VATICAN CITY – Pope John Paul II (search) made great strides in improving relations between Jews and Catholics during his 26-year reign in the Roman Catholic Church, and supporters say it was the little gestures that made him a friend of the Jews.
“He was a link … a bridge. When the Christian community was able to see that such a person as a cardinal was not ashamed of entering a synagogue, entering a cemetery, they started to look at that issue in a different manner. And we were very proud about it — proud that something such as this was happening to us,” said Tadeusz Jakubovicz, head of Krakow’s Jewish community.
While growing up in his native Poland, Karol Wojtyla always had Jewish friends in his neighborhood, despite the anti-Semitic wave that swept through his hometown just prior to World War II. Some say these friendships foreshadowed the strides he would make later as religious leader.
John Paul II was the first pope to visit a synagogue, which he did in Rome in 1986, in nearly 2,000 years — since the time of St. Peter. He was also the first to recognize Israel, normalizing the Vatican's relations with the country in 1993.
The pontiff also apologized for the sins of Catholics against the Jews. Before the 1960s, Catholic doctrine blamed Jews for the death of Jesus and viewed conversion to Catholicism as the only way to atone for this sin. The church reversed this preaching after 1960.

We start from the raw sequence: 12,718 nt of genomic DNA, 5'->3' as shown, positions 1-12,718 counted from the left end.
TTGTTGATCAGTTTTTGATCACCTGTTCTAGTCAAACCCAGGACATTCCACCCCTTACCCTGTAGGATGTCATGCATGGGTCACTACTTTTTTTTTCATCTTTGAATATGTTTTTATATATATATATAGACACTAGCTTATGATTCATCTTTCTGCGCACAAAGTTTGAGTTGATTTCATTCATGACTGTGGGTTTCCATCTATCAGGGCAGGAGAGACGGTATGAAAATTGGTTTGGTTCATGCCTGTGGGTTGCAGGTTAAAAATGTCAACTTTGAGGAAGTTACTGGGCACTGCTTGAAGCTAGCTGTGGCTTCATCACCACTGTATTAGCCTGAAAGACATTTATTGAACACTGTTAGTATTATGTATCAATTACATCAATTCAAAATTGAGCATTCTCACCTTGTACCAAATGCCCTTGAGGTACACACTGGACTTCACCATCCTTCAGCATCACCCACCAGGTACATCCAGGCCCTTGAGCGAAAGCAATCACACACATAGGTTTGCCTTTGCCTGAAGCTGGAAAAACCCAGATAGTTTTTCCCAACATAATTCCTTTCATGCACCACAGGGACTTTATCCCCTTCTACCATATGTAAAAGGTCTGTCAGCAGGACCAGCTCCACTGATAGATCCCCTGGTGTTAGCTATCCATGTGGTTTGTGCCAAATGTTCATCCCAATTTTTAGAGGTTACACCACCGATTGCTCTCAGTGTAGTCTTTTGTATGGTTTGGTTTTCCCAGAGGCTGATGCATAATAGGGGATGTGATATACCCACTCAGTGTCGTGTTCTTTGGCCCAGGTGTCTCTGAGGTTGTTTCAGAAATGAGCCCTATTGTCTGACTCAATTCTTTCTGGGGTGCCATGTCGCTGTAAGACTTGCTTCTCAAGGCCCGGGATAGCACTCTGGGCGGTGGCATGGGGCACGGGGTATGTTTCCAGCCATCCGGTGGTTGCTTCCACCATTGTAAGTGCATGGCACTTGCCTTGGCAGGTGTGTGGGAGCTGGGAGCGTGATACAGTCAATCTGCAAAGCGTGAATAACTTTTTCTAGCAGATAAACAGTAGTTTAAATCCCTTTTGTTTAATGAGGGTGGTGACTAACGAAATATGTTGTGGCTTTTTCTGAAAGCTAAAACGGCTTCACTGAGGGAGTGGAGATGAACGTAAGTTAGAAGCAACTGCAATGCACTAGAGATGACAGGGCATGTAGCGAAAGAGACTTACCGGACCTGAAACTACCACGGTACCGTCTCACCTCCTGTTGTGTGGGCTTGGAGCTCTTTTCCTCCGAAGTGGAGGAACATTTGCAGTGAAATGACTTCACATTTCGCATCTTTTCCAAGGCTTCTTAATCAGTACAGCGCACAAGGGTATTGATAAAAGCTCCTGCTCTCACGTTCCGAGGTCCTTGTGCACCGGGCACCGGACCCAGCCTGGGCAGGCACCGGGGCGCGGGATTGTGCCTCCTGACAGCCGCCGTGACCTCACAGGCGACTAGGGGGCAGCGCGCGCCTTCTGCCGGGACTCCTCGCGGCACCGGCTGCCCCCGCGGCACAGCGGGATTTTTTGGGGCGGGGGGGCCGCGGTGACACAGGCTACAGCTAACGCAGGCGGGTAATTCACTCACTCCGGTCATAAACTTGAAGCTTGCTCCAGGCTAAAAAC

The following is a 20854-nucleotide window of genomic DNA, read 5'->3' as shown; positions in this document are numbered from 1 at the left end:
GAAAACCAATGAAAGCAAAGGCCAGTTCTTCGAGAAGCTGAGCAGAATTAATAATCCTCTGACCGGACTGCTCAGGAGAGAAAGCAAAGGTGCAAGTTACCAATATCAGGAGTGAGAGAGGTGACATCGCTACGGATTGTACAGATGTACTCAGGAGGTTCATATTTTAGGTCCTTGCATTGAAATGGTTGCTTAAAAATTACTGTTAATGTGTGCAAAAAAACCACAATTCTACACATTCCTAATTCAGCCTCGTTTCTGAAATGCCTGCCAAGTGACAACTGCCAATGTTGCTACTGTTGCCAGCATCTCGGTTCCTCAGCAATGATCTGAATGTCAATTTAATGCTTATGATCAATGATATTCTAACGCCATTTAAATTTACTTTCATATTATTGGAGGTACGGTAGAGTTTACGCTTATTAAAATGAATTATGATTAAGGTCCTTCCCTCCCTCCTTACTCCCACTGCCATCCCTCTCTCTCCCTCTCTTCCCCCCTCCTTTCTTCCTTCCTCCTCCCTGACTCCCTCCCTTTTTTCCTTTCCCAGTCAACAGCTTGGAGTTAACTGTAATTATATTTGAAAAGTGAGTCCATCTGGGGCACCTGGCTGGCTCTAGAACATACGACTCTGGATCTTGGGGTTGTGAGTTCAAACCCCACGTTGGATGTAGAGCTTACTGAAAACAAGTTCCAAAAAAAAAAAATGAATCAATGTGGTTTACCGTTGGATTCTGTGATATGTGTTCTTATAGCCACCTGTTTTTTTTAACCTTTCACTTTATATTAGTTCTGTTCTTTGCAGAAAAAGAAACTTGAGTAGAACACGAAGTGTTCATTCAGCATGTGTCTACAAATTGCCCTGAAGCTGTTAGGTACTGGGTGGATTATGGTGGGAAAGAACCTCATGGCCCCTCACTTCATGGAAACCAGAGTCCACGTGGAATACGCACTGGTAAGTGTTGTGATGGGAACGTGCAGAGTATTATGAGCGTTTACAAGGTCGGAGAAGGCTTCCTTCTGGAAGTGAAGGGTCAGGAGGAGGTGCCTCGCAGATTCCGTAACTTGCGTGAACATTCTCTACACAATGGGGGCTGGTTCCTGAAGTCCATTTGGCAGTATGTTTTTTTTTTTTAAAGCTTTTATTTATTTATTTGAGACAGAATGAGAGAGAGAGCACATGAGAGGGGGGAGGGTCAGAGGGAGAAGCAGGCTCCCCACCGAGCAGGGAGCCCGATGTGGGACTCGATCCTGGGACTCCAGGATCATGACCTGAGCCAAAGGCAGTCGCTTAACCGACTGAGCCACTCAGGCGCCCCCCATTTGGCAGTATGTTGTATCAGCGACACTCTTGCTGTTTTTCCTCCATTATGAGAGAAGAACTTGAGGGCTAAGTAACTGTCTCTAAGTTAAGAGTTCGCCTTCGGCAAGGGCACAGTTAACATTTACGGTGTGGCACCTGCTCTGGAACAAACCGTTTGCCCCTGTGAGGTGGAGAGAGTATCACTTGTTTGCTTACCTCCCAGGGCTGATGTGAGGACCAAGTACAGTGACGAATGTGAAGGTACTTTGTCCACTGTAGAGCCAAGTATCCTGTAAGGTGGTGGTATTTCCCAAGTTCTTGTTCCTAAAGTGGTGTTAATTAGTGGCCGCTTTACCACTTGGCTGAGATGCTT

John Paul took this reconciliation a step further and referred to Jews as “older brothers.” During his 26-year papacy, he wrote more than any other pope about the spiritual bonds between Catholicism and Judaism.
John Paul II was also the first pope to visit a Nazi death camp. On one of his first pilgrimages as pontiff he returned to southwestern Poland to visit Auschwitz-Birkenau, the largest Nazi concentration camp for European Jews.
The Polish pope was very aware that his homeland had the greatest pre-war Jewish population and the greatest number of death camps. The horrors of the Holocaust always weighed heavily upon him.
Holocaust survivor Edith Tziren, who now lives in Israel, says she owes her life to the late John Paul II. When he found her languishing outside a concentration camp, he gave her bread and then carried her two miles to a train station to join other departing survivors.
“I certainly would not be alive, if not for him,” Tziren said.
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